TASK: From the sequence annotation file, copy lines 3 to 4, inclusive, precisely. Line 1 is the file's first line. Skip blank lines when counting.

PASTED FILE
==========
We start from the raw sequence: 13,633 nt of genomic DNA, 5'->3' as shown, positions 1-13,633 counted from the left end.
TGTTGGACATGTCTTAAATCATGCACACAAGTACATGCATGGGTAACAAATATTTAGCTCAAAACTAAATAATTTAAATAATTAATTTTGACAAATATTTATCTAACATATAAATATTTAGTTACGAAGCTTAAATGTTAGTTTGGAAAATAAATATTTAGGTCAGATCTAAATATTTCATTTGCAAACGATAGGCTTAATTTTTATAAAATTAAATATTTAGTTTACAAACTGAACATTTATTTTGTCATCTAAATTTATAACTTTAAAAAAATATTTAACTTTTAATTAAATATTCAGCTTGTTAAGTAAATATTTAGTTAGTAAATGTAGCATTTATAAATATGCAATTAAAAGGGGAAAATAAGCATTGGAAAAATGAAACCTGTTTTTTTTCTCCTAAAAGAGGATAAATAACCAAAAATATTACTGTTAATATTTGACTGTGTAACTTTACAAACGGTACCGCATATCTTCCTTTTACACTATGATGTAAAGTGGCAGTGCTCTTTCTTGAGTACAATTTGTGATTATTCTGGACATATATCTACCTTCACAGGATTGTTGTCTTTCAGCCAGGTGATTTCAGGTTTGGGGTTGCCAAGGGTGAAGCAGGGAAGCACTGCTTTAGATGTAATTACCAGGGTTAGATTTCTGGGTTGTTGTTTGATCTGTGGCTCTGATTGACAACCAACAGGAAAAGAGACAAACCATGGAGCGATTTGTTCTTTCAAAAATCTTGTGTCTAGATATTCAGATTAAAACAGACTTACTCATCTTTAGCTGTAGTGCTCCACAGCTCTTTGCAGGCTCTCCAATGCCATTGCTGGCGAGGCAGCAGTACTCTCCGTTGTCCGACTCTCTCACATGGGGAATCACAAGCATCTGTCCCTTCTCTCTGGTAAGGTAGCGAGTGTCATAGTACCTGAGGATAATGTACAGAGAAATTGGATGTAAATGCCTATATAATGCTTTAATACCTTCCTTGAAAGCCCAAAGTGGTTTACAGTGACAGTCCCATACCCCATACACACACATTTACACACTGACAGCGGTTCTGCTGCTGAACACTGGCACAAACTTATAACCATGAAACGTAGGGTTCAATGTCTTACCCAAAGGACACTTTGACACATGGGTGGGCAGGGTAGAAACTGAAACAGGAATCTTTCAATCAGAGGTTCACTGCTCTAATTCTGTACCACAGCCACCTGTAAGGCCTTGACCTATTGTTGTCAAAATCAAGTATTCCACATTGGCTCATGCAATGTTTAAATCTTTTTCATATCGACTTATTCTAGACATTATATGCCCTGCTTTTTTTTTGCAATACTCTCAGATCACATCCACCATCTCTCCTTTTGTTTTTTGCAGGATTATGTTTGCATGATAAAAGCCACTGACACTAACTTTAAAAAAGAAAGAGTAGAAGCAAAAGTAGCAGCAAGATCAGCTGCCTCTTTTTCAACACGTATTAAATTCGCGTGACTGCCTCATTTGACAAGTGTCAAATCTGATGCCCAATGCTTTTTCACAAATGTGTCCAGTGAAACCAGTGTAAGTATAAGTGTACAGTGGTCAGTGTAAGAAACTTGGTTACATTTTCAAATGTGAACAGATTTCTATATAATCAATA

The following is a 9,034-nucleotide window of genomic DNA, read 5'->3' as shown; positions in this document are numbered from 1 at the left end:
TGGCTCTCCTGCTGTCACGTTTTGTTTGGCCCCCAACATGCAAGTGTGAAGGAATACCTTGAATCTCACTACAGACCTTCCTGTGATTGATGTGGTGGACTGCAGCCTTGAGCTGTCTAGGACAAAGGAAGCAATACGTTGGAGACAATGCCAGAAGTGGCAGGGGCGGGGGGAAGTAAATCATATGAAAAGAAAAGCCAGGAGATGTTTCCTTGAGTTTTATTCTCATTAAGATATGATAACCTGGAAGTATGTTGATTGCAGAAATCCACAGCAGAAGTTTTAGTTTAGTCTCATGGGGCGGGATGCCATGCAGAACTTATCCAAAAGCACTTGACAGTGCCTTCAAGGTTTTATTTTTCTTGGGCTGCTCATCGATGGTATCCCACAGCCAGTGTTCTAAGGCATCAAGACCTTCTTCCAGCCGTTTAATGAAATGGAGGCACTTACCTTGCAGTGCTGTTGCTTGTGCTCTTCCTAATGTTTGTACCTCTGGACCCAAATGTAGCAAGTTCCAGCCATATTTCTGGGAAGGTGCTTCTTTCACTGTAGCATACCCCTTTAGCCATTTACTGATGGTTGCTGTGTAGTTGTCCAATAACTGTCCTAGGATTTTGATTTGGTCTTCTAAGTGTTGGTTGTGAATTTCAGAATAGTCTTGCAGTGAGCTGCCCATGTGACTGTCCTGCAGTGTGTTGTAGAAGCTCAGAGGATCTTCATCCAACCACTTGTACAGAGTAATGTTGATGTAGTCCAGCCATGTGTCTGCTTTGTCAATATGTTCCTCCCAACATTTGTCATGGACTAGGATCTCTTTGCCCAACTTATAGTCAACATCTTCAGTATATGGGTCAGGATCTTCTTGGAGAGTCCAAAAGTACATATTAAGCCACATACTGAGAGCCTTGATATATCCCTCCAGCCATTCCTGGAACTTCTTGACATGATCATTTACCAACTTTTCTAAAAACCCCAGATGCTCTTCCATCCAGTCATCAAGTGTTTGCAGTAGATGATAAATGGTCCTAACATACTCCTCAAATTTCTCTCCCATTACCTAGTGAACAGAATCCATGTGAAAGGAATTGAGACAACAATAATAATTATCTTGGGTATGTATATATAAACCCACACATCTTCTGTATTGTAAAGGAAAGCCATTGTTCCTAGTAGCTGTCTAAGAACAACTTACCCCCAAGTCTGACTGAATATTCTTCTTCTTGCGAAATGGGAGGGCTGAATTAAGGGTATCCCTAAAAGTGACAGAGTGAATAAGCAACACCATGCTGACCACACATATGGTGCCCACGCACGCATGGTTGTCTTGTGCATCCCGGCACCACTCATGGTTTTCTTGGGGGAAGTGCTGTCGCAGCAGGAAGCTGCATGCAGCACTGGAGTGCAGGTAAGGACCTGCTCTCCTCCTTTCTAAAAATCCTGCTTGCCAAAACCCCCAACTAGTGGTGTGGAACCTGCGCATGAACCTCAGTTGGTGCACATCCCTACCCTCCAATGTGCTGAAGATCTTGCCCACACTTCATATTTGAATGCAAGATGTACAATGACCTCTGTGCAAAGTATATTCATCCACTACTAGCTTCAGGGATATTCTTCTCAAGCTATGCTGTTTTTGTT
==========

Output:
The following is a 9,034-nucleotide window of genomic DNA, read 5'->3' as shown; positions in this document are numbered from 1 at the left end:
TGGCTCTCCTGCTGTCACGTTTTGTTTGGCCCCCAACATGCAAGTGTGAAGGAATACCTTGAATCTCACTACAGACCTTCCTGTGATTGATGTGGTGGACTGCAGCCTTGAGCTGTCTAGGACAAAGGAAGCAATACGTTGGAGACAATGCCAGAAGTGGCAGGGGCGGGGGGAAGTAAATCATATGAAAAGAAAAGCCAGGAGATGTTTCCTTGAGTTTTATTCTCATTAAGATATGATAACCTGGAAGTATGTTGATTGCAGAAATCCACAGCAGAAGTTTTAGTTTAGTCTCATGGGGCGGGATGCCATGCAGAACTTATCCAAAAGCACTTGACAGTGCCTTCAAGGTTTTATTTTTCTTGGGCTGCTCATCGATGGTATCCCACAGCCAGTGTTCTAAGGCATCAAGACCTTCTTCCAGCCGTTTAATGAAATGGAGGCACTTACCTTGCAGTGCTGTTGCTTGTGCTCTTCCTAATGTTTGTACCTCTGGACCCAAATGTAGCAAGTTCCAGCCATATTTCTGGGAAGGTGCTTCTTTCACTGTAGCATACCCCTTTAGCCATTTACTGATGGTTGCTGTGTAGTTGTCCAATAACTGTCCTAGGATTTTGATTTGGTCTTCTAAGTGTTGGTTGTGAATTTCAGAATAGTCTTGCAGTGAGCTGCCCATGTGACTGTCCTGCAGTGTGTTGTAGAAGCTCAGAGGATCTTCATCCAACCACTTGTACAGAGTAATGTTGATGTAGTCCAGCCATGTGTCTGCTTTGTCAATATGTTCCTCCCAACATTTGTCATGGACTAGGATCTCTTTGCCCAACTTATAGTCAACATCTTCAGTATATGGGTCAGGATCTTCTTGGAGAGTCCAAAAGTACATATTAAGCCACATACTGAGAGCCTTGATATATCCCTCCAGCCATTCCTGGAACTTCTTGACATGATCATTTACCAACTTTTCTAAAAACCCCAGATGCTCTTCCATCCAGTCATCAAGTGTTTGCAGTAGATGATAAATGGTCCTAACATACTCCTCAAATTTCTCTCCCATTACCTAGTGAACAGAATCCATGTGAAAGGAATTGAGACAACAATAATAATTATCTTGGGTATGTATATATAAACCCACACATCTTCTGTATTGTAAAGGAAAGCCATTGTTCCTAGTAGCTGTCTAAGAACAACTTACCCCCAAGTCTGACTGAATATTCTTCTTCTTGCGAAATGGGAGGGCTGAATTAAGGGTATCCCTAAAAGTGACAGAGTGAATAAGCAACACCATGCTGACCACACATATGGTGCCCACGCACGCATGGTTGTCTTGTGCATCCCGGCACCACTCATGGTTTTCTTGGGGGAAGTGCTGTCGCAGCAGGAAGCTGCATGCAGCACTGGAGTGCAGGTAAGGACCTGCTCTCCTCCTTTCTAAAAATCCTGCTTGCCAAAACCCCCAACTAGTGGTGTGGAACCTGCGCATGAACCTCAGTTGGTGCACATCCCTACCCTCCAATGTGCTGAAGATCTTGCCCACACTTCATATTTGAATGCAAGATGTACAATGACCTCTGTGCAAAGTATATTCATCCACTACTAGCTTCAGGGATATTCTTCTCAAGCTATGCTGTTTTTGTT